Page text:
CyberEdge Journal

Tuesday, August 10, 2004

SIGGRAPH 2004 – Day 2

SIGGRAPH, Monday, night two, Los Angeles – Today was my day for casing the convention center to see where things are and start checking out the show. I ran into my old friend Jeff Abouaf, a great artist and 3D Studio Max expert ( and we went through the Emerging Technologies area together. We also listened to Bruce Stirling speak for a bit, and frankly, we were both amazed and what a pointless bunch of hot air he had to spew. I frankly had no idea what he was talking about, but he sure went on (and on, and on, and on, and on, and on, and…)

Anyway, perhaps the most notable item in Emerging Technologies was the nationality of what seemed like a majority of the presenters. It seemed that every exhibit was staffed by Japanese students. This raises the question: what is happening in America’s schools? Are our students turned off to computers, or, as I think is more likely, are we seeing the result of years of denigrating education, turning out increasingly ill-informed, and frankly ignorant kids. I am increasingly appalled by our de-emphasis of education in the USA, and extremely worried that we are throwing away our future by refusing to educate our children. We need to put money in to our education system, or else we will live to see a future of ever-worse decision-making made by ever-stupider political, business, and civic leaders. End of rant.

On of my favorite exhibits in the Emerging Technologies gallery was from Hiroo Iwata’s University of Tsukuba lab. I am a long-time fan of Dr. Iwata-san’s work. His lab has consistently demonstrated some of the most creative, and often frankly weird, interface devices shown at SIGGRAPH. This year, his team is showing a device, called CirculaFloor, that allows one to walk (somewhat normally) in a virtual world. This is accomplished by having three moving platforms, each about 3 inches high and about 24 inches square, upon which one steps, one foot on each. The trick is that as one steps off the last platform, into thin air, the third one rolls around to place itself in front of the one from which you are stepping, putting itself under your descending foot. It’s damn weird, but incredibly clever, and a lot of fun. I’m not sure what a real-life application of this system would be, but once again, Iwata-san’s team has shown one of the most imaginative and out-of-the-box concepts at the show. Click here to see a brief QuickTime movie of the device in action. (Note: this is a 5.7 MB file.)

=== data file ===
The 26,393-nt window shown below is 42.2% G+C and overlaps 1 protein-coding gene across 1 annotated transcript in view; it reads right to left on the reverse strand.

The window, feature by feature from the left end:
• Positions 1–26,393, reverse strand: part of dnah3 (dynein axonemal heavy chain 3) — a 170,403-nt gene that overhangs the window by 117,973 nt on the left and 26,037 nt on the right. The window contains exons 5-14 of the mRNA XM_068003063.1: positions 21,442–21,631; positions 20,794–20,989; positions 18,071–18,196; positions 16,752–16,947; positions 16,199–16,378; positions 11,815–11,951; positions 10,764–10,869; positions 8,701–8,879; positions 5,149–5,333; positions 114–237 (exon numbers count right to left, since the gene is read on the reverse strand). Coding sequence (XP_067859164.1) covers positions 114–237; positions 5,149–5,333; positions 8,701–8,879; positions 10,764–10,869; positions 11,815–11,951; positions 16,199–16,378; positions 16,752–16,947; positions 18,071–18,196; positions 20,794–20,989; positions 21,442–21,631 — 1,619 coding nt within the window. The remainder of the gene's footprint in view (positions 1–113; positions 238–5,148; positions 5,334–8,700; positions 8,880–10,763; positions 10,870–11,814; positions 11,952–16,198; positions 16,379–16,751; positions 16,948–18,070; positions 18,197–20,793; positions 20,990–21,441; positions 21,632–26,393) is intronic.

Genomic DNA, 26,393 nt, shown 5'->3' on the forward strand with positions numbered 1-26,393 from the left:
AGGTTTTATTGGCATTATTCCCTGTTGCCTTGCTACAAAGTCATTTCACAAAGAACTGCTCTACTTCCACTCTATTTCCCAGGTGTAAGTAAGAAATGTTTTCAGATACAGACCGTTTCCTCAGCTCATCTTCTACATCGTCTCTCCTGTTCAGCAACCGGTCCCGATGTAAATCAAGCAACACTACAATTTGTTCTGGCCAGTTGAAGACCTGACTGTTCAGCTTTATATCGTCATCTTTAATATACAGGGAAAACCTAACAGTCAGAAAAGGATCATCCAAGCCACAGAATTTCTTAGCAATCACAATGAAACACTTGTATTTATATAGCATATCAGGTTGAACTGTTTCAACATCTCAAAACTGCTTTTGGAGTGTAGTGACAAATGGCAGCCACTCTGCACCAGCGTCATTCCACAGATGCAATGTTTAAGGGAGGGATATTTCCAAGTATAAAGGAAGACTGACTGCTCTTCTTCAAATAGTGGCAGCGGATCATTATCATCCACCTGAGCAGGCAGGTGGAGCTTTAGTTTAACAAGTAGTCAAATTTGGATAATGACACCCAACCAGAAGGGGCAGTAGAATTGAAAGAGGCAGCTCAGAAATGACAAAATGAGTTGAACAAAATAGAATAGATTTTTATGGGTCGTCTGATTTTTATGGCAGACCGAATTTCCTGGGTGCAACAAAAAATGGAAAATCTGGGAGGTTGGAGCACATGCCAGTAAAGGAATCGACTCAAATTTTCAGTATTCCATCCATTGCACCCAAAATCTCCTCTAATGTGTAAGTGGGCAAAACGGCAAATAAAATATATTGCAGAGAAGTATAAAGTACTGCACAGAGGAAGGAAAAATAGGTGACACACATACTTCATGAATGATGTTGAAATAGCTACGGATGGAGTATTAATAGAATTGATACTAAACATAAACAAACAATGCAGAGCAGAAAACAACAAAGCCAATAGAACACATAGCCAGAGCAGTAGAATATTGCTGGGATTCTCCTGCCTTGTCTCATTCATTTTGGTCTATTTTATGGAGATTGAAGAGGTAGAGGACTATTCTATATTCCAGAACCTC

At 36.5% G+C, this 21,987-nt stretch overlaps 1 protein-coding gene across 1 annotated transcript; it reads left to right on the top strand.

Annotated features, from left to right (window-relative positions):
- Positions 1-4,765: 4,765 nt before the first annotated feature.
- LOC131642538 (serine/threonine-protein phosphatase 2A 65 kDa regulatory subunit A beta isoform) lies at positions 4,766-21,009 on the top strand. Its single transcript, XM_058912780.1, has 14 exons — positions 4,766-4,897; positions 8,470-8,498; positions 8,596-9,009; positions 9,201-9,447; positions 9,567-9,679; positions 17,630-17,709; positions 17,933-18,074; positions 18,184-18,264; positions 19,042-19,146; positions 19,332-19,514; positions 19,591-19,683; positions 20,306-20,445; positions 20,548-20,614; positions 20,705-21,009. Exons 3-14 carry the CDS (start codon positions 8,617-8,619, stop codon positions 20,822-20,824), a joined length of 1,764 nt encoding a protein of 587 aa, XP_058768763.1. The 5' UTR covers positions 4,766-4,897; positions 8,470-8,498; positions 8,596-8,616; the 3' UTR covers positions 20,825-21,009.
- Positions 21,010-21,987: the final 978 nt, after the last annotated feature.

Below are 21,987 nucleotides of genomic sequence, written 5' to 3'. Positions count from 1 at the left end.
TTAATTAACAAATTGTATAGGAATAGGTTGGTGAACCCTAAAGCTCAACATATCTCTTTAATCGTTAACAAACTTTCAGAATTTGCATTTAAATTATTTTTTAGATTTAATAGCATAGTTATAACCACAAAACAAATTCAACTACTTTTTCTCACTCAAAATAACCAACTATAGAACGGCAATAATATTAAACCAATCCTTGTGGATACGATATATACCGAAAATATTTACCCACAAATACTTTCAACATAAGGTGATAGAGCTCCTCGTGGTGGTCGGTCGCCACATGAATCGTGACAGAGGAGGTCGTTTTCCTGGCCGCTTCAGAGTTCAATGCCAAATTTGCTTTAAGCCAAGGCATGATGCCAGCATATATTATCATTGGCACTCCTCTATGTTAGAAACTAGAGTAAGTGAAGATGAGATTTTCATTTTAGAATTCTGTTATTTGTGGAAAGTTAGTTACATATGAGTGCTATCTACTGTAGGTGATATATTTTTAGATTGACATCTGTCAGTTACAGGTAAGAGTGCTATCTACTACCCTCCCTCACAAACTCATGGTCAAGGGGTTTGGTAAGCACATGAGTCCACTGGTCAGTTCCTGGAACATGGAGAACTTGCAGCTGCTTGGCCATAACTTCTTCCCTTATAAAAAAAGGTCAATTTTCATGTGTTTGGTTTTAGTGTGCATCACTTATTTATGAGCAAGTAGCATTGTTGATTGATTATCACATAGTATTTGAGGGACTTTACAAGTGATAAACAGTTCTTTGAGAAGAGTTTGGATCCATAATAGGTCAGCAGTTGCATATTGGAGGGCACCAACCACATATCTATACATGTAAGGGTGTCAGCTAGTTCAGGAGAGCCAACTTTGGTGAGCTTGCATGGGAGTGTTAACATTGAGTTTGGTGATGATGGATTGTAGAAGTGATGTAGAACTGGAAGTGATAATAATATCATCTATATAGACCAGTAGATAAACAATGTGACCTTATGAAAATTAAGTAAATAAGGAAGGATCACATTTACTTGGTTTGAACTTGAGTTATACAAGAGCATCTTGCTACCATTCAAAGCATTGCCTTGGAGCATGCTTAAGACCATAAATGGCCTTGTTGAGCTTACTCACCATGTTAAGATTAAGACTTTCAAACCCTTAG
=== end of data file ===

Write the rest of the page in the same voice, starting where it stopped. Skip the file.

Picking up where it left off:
Another very cool exhibit, called Swimming Across the Pacific, was developed by Human Communications Technologies Lab at the University of British Columbia. This is a VR system, inspired by a stunt in which a swimmer swam in a pool aboard an ocean liner as it traversed the Atlantic. A team lead by Sidney Fels developed a system in which a head-mounted display-wearing user is suspended in a hang-glider harness with position sensors (from Polhemus) attached to his arms, legs, and head. Hoisted into the air, the victim, I mean user, then is able to swim, seeing his progress as water splashes around him in a realistic manner. Screens allow spectators to see that the water responds to the speed and violence of the swimmer’s motions. An interesting application, with potential application as a training system. Here's a picture of the Swimming system.

Finally, two duds. As usual, the SIGGRAPH art show is a complete disappointment. The art mostly seems trite and derivative, and if it hadn’t been made with computers, would be completely unworthy of note. Well, actually, it is almost all completely unworthy of note.

The other dud was the Realtime 3DX: Demo or Die presentation. This was the remnant of the Web 3D Roundup, with far less funding. However, the production, MC’d by Sandy Nessler, was fine, and the new scoring system, which used laser pointers to point at yes or no choices for each demo was innovative and fun. But by in large the presentations were uninteresting and/or impractical, and most looked like things we saw five or ten years ago, but with better graphics. It’s no wonder that 3D on the web hasn’t taken off – no has to this day figured out what to do with it.

Tomorrow is the first day of the exhibit, which I feel is the most valuable part of SIGGRAPH. I’ll be reporting then what I saw that was great, or not.


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